For companies with profits up to £50,000, the tax rate will remain at 19%.
There will be a relief for businesses with profits between £50,000 and £250,000, so that they pay less than the main rate of 25%.
Research & Development
In welcome news, R&D relief will be extended to include qualifying expenditure on data and cloud costs.
R&D relief will also be reformed to focus the relief on innovation in the UK.
These changes are to take effect in April 2023, and further details will be announced in due course.
Residential Property Developer Tax
For those companies undertaking UK residential property development, there will be an additional tax charge of 4% on profits in excess of £25m. The new tax rate will apply from April 2022, and the tax take is to cover the costs of the Government's Building safety package, which came about primarily due to eth unsafe cladding that has been well publicised.
The National Minimum and Living wage will increase from April 2022, as follows:
- £9.50 per hour 23 yrs. and over
- £9.18 per hour 21-23 yrs. old
- £6.83 per hour 18-20 yrs. old
- £4.81 per hour under 18
- £4.81 per hour apprentices under 19, or in first year of employment
The IHT Nil Rate band threshold will remain at the existing level of £325,000 until April 2026. The residence NRB will continue at £175,000.
The government have been reviewing the business rates system for the past 18 months or so. A few small (some temporary) changes have been announced, which are detailed below. It was also said that business rates will not be scrapped, which is perhaps not surprising given the £25bn it raises each year.
The main changes are:
- -Business rates will be reduced by 50% for Retail, Hospitality and Leisure sectors for the 2022/23 tax year.
- -The Business rates multiplier will be frozen for 2022/23, benefitting all businesses.
- -Revaluations will take place every three years (currently every five), with effect from 2023.
- -A new relief to support investment in property, meaning any improvements to a property (e.g. extensions, air-con, CCTV, etc) will not increase the rateable value of the property for 12 months. This new relief comes into effect from April 2023.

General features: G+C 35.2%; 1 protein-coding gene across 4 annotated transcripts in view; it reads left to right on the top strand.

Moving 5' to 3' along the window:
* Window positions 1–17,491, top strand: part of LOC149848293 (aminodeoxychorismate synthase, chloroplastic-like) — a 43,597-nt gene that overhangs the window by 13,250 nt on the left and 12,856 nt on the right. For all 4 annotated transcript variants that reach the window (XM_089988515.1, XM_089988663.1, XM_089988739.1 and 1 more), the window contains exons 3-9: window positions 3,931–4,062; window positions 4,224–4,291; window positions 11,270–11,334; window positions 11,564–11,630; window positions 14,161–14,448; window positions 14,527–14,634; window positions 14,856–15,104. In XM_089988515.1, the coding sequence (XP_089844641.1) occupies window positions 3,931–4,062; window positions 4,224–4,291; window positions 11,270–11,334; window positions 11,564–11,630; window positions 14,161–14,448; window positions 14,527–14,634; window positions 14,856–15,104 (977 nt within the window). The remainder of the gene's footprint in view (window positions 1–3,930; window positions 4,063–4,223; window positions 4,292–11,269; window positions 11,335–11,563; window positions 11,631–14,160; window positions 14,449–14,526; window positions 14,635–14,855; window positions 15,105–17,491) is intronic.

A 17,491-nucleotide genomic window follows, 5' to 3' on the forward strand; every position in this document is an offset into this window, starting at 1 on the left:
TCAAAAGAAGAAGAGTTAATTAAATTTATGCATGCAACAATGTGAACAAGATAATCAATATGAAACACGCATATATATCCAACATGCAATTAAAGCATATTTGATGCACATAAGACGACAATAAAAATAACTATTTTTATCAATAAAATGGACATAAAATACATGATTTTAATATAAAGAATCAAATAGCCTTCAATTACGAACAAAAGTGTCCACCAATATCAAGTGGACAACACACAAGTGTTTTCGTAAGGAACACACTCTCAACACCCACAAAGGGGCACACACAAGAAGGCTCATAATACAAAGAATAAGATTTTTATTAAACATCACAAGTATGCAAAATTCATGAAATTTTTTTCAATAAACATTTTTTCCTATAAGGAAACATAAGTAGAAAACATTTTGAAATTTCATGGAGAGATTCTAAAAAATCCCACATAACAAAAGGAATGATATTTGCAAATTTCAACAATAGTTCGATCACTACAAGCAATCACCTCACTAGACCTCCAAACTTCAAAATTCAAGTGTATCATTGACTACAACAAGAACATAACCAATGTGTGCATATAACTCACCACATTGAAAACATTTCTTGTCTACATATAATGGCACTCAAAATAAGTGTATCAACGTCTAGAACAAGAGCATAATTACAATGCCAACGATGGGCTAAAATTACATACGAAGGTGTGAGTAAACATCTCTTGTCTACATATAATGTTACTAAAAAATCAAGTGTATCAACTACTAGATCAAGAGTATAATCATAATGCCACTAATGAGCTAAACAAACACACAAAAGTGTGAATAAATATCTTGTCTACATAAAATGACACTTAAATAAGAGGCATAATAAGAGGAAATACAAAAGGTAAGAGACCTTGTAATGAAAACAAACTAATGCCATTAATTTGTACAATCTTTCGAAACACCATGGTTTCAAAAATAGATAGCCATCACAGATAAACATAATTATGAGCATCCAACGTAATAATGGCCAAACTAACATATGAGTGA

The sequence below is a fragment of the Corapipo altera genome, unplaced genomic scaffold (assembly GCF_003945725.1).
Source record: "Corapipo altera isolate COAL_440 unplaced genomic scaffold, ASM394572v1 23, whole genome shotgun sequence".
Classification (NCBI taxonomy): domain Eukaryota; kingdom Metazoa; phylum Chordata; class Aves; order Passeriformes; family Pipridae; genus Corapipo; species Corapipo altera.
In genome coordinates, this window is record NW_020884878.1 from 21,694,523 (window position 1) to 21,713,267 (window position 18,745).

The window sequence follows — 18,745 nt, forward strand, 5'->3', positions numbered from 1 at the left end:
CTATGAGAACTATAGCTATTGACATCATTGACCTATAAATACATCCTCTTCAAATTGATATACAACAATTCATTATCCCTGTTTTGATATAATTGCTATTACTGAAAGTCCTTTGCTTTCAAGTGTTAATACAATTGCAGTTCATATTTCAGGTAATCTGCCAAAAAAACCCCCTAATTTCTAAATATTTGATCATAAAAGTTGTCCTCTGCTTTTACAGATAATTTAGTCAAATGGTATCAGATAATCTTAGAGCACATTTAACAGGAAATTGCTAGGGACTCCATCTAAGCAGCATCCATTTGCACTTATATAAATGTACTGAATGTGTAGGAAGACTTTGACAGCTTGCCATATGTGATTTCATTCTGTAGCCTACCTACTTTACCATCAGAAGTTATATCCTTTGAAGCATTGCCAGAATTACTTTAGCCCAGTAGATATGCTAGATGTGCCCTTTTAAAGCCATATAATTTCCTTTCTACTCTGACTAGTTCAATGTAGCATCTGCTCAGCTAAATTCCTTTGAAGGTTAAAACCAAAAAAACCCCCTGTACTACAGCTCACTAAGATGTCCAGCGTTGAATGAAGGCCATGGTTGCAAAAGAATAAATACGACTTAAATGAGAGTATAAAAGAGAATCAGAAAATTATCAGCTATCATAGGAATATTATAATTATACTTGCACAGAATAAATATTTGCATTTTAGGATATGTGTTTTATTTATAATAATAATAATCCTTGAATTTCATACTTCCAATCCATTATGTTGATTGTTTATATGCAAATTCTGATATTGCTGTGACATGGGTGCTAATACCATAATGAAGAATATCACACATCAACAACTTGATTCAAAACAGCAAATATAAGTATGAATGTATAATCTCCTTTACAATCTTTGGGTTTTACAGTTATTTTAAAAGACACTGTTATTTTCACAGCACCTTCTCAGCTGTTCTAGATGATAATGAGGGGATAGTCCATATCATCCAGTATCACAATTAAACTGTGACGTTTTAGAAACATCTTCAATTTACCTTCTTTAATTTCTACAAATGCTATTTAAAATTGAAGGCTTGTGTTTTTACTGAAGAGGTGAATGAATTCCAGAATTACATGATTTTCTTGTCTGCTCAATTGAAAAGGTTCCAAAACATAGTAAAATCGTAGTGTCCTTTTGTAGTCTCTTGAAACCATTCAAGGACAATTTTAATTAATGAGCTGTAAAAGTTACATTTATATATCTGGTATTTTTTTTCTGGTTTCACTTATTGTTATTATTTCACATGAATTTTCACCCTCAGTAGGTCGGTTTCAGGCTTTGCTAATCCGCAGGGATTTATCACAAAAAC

- -New measures will be introduced to support green investment, meaning businesses are exempt from any increase in rateable value for a 12-month period, as a result of expenditure on equipment such as solar, charging points, etc.
No major new announcements made.
Domestic Reverse Charge for building and construction services
A reminder that the DRC is now in force, as from 1 March 2021.
The Annual Investment Allowance (AIA) will now remain at £1m until 31 March 2023 (it was due to decrease to £200,000 in January 2022). The AIA is the amount a business can spend on qualifying plant and machinery which qualifies for 100% tax relief.
A reminder, that in a bid to encourage investment, from 1 April 2021 to 31 March 2023, companies investing in qualifying new plant and machinery will benefit from a 130% first year allowance.Please note that this only applies to companies.
Investing companies will also benefit from a 50% first year allowance for qualifying "special rate" assets.
Structures and Buildings Allowances (SBA)
There were no changes to the annual rate for Structures and Buildings Allowance which was previously increased to 3% from April 2020. New, non-resident structures and buildings will be eligible for this relief (capital allowance) where all the contracts for the construction works are entered into on or after 29 October 2018.
In order to make a claim, the claimant must have an interest in the land on which the structure/building is.
Claims for integral features and fixtures are unaffected and will continue to qualify for AIA.
Loss Carry Back – A reminder
Previously a trading loss could be carried back one year. This is being temporary increased to three years and is available to both incorporated and unincorporated businesses.
Unincorporated businesses and companies that are not members of a corporate group will be able to obtain relief for up to £2 million of losses in each of 2020-21 and 2021-22
Companies that are members of a corporate group will be able to obtain relief for up to £200,000 of losses in each of 2020-21 and 2021-22 without any group limitations.
Companies that are members of a corporate group will be able to obtain relief for up to £2 million of losses in each of 2020-21 and 2021-22, but subject to a £2 million cap across the group as a whole.
The Chancellor announced the current taper rate will be reduced from 63% to 55%, as from 1 December 2021.
Worried how the Budget will affect you? Then why not get in touch with one of our tax specialists?